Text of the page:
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Five reasons why Dubai living costs are falling
It’s still not the cheapest city in the world, but with inflation at a five-year low, many essential items are becoming more affordable.
February 16, 2010 4:02 by Aarti Nagraj
2. Food prices
The prices of essential items peaked in 2008, when the government was forced to team up with private supermarket chains across Dubai to reduce the rates of consumer goods. Places like Lulu Hypermarket cut rates by between 10 to 30 percent during 2008 and 2009.
But with the financial crisis, consumer product prices across the world have dropped, and according to Lulu spokesperson V Nandakumar, the rates currently are much lower than in 2008. “All are happy now,” he says.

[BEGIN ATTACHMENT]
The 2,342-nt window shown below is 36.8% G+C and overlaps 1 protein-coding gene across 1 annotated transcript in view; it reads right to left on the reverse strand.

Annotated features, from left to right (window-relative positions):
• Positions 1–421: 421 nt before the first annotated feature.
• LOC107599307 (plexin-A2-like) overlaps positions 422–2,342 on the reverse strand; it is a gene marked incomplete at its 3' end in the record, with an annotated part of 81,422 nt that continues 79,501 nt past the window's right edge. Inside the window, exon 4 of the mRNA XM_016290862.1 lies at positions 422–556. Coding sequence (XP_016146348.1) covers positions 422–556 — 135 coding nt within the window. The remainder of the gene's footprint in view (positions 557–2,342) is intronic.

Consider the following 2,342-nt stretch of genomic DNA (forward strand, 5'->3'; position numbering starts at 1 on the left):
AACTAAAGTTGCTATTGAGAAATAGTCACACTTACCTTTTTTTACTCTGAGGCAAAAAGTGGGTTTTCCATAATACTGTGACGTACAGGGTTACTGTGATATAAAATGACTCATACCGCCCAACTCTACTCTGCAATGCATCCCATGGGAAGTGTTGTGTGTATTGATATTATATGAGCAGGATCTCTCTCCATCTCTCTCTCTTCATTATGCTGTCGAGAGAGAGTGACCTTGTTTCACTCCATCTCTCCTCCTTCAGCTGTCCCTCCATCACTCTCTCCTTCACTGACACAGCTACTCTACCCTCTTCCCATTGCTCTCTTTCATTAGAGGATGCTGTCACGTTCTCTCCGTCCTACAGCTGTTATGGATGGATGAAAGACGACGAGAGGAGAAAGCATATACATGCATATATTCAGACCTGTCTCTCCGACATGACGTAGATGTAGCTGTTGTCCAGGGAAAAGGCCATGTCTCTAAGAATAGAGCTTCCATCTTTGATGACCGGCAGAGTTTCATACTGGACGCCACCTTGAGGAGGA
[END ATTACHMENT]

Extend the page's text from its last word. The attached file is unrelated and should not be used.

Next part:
3. Phone rates
Earlier this month, UAE telecom provider du said that it was launching new international calling rates for landline users, which are a third of the rates currently available with its competitor, Etisalat. The move came soon after the UAE’s Telecommunications Regulatory Authority (TRA) announced that du and Etisalat will be able to set their own prices without seeking government approval.
The move will help prevent measures such as predatory pricing, and foster healthy competition, the body said.
Healthy competition among the two operators would probably translate into lower calling rates for consumers.
4. Transport costs
The introduction of the Dubai Metro last year, albeit with just 10 stations open at launch, offers a cheaper option to travel around the city. The fares range between AED2.00 and AED6.50 for a one way regular class ticket, and take you from one end of the city to another.
With all the Red Line and Green Line stations expected to open by the end of this year, the Metro could become an easy and relatively cheaper mode of transport for Dubai’s residents.